My Version of Feminine


[dropcap]T[/dropcap]he last time I shaved my legs was on July 11, 2012. I can’t pinpoint exactly why I stopped. I just didn’t feel like doing it anymore. One week passed, then two, and before I knew it, months were going by and I felt no inclination to restart. The soft blond hairs found from the ankles up never bothered me.

At first I thought nothing of it, but over time, insecurities about my leg hair began to develop. I received unsolicited comments from guys. “Hannah, you’d be so pretty if your legs weren’t hairier than half of the guys on my lacrosse team,”  is just one cruel, judgemental comment I received from someone I once considered my friend.

When I rejected the normal idea of femininity by not shaving my legs, it changed people’s perception of my looks — to some, I became less beautiful.

Girls commented too; I came to recognize the pinched smile and raised eyebrows: the face of a girl who is taking great pleasure in judging someone else. “So Hannah, still not shaving your legs?” It made me feel as if my choice made me ugly and weird. Once again, my definition of feminine was being seen as inferior.


I tried to brush off all of these encounters but they lodged themselves deep in my subconscious. I knew that I was happy with my self expression. Why then, when I met my boyfriend a year and half ago, did I feel flustered and embarrassed when I explained my natural legs? Fortunately, he was kind and supportive, which has continued throughout our relationship.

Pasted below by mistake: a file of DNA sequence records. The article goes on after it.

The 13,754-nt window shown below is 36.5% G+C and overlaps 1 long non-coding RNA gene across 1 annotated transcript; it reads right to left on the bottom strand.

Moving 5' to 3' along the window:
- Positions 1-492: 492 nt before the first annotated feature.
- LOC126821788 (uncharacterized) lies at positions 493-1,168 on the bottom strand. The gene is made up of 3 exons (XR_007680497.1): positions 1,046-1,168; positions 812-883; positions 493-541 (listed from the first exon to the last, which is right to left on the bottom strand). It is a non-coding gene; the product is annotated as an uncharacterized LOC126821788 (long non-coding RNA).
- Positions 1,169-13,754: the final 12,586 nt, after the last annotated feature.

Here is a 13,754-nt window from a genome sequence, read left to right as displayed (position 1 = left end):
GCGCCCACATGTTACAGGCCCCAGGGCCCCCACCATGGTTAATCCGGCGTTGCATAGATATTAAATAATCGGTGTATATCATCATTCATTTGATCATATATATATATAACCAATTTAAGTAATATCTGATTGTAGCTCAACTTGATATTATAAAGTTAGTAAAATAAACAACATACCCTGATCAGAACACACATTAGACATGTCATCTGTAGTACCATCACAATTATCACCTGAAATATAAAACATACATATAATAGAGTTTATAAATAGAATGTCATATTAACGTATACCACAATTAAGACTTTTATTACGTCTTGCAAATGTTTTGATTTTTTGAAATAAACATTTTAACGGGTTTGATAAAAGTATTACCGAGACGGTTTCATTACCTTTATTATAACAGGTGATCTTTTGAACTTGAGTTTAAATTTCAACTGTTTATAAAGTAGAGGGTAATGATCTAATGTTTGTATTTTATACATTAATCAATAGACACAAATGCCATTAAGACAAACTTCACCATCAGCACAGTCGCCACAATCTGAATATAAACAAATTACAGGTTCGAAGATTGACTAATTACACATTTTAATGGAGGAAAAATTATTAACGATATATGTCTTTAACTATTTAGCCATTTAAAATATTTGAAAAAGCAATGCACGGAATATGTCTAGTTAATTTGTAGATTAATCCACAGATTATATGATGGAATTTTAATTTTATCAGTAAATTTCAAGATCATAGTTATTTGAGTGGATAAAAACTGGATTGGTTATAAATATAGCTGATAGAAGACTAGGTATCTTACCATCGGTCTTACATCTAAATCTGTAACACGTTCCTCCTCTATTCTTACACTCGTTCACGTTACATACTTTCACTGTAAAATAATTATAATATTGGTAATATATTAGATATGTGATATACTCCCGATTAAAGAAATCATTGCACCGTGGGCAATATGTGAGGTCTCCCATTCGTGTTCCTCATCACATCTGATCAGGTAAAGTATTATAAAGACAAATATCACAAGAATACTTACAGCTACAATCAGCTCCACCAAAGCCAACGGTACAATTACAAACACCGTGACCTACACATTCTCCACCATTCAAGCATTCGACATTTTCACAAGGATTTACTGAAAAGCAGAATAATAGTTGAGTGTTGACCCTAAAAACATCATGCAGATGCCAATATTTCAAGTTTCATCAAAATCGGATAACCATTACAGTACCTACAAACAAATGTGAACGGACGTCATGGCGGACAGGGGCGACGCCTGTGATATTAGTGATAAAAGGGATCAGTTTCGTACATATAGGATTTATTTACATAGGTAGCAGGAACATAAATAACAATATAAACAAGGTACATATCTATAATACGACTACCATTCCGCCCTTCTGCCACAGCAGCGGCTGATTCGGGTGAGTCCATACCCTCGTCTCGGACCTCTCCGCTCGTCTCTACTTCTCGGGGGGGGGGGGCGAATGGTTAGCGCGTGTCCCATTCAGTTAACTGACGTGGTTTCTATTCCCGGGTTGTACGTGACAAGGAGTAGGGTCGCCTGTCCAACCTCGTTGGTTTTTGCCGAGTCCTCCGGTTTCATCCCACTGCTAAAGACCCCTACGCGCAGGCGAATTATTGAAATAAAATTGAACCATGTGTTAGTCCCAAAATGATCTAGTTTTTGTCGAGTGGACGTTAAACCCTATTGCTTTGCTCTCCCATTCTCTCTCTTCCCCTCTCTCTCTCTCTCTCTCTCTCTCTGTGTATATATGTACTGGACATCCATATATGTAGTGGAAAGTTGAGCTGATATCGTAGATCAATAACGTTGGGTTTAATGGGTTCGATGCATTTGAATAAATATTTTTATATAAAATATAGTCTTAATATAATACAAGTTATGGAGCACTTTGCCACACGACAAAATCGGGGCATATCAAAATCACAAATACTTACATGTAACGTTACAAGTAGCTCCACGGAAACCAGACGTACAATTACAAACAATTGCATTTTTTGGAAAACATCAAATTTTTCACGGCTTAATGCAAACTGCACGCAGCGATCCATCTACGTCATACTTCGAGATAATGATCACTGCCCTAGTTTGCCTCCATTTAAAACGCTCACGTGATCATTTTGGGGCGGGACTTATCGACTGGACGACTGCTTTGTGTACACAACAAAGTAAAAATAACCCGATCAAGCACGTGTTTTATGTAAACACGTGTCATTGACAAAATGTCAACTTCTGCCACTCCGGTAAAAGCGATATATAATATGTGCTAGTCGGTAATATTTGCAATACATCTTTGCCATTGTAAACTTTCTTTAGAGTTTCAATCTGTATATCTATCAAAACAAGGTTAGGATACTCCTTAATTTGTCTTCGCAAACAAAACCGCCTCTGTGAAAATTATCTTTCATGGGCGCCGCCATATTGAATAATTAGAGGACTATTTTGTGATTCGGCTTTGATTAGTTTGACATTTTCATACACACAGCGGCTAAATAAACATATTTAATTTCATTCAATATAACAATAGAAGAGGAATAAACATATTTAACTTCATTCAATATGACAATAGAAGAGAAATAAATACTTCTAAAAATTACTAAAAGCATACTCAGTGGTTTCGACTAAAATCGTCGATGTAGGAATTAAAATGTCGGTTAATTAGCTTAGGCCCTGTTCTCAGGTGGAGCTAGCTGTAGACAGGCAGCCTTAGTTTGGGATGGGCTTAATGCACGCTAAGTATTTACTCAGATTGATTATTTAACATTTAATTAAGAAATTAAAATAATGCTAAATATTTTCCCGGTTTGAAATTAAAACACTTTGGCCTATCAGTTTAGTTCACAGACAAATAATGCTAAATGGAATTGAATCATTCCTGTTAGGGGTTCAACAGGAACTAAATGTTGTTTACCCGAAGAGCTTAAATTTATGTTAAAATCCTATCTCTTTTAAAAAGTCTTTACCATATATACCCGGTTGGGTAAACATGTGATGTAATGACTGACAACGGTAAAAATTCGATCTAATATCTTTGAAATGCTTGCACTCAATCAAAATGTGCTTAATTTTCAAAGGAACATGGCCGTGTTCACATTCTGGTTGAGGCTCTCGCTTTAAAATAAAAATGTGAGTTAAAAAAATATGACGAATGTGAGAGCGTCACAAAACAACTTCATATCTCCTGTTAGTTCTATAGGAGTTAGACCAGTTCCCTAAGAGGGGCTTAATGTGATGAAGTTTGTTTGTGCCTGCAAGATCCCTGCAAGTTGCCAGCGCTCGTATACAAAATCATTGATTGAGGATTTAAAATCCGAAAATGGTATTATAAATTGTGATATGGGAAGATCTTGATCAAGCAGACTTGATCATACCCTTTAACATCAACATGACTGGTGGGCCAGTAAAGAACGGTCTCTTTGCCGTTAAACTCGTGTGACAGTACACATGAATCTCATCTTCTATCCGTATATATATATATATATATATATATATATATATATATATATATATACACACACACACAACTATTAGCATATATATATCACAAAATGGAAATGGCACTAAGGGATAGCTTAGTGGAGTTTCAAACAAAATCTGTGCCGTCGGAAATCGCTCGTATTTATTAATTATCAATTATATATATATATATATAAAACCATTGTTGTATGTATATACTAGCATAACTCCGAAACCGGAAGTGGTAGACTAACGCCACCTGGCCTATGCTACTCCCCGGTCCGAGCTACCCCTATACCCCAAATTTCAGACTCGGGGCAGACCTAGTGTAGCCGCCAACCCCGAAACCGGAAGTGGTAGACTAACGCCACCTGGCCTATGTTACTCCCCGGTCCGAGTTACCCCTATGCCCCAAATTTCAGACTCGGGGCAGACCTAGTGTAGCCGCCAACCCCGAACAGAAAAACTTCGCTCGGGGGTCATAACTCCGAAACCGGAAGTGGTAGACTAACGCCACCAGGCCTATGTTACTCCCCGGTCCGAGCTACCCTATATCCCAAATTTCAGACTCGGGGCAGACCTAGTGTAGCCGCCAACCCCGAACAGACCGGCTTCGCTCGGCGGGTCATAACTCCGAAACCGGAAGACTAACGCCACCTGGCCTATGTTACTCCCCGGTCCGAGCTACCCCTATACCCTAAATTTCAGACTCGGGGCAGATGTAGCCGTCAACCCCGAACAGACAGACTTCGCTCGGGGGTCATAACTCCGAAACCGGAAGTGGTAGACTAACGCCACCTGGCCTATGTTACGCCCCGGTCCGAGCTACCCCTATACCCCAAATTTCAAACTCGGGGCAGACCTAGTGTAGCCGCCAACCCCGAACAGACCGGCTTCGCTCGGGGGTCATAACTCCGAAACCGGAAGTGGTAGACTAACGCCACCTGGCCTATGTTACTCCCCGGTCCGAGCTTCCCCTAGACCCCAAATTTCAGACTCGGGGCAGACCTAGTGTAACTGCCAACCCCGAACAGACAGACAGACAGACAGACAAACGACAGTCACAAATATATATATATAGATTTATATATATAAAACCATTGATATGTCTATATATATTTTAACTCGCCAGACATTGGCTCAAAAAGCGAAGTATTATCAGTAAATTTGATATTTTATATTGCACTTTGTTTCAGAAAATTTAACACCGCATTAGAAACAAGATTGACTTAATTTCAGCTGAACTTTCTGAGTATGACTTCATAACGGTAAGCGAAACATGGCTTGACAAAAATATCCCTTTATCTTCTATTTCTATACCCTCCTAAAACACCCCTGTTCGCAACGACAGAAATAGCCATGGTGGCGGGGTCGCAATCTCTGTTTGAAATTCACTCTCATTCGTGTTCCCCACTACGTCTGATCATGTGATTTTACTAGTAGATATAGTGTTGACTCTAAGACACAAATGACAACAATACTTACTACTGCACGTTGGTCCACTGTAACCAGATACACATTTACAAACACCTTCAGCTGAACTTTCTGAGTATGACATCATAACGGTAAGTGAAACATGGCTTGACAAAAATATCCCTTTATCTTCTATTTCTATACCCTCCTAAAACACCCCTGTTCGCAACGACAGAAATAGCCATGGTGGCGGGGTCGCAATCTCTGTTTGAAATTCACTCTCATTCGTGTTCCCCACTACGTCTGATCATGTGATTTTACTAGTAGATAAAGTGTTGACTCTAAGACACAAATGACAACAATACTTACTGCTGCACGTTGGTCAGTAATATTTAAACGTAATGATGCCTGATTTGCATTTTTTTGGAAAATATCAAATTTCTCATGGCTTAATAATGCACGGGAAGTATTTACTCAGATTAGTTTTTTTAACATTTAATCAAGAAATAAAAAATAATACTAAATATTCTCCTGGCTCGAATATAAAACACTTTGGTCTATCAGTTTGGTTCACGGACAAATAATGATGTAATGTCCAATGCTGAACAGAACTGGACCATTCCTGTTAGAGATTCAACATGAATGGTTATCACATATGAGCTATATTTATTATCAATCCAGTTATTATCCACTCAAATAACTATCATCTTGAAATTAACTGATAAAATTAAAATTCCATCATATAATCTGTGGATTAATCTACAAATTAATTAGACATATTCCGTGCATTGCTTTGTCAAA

Fast forward to December 2016. After some consideration, I decided to wax my legs before a trip to Hawaii. I did it mostly to simplify sunscreen application, something my pale self needs to do 2 or 3 times a day in sunny weather.

At the waxing salon, I told the aesthetician how long it had been since I last shaved. She thought I was kidding, and when I assured her that I wasn’t, her response was “Oh. Why wouldn’t you want to shave?” and “Wow, I’ve never heard of that before.” For the rest of my appointment she was patronizing and even rude. She, like many others, couldn’t comprehend the fact that her idea of femininity was different from my own, and it translated directly into her treatment of me.

Her reaction has been on my mind ever since. How are women supposed to be strong and independent if we don’t even support each other?

For years, I have consciously made the decision to leave my legs natural and the response I have received has damaged my self confidence. When I finally waxed, the worst and most surprising thing was that I loved it. After years of not succumbing to unkind remarks and social norms, I had lost. My hairless legs made me feel ‘pretty’ and ‘girly’ and I hated it.


In a strange twist of fate, it took finally removing my leg hair to harden my resolve to choose my own path. I’ve realized that I can’t control what people think, but I can control how I react to it. This is my body and no one can tell me what will make it more or less beautiful. Maybe I will shave my legs again one day; maybe I won’t. Above all, I want to be my own version of feminine; I want to be unashamed to be me.

In our society, the definition of feminine is incredibly narrow. We are constantly bombarded with images of what a woman should look like and we are frequently sexualized in all forms of media. We are shown beauty standards that are completely subjective and nearly impossible for an average woman to achieve. Worse than this, we shame each other for not living up to ‘perfect’.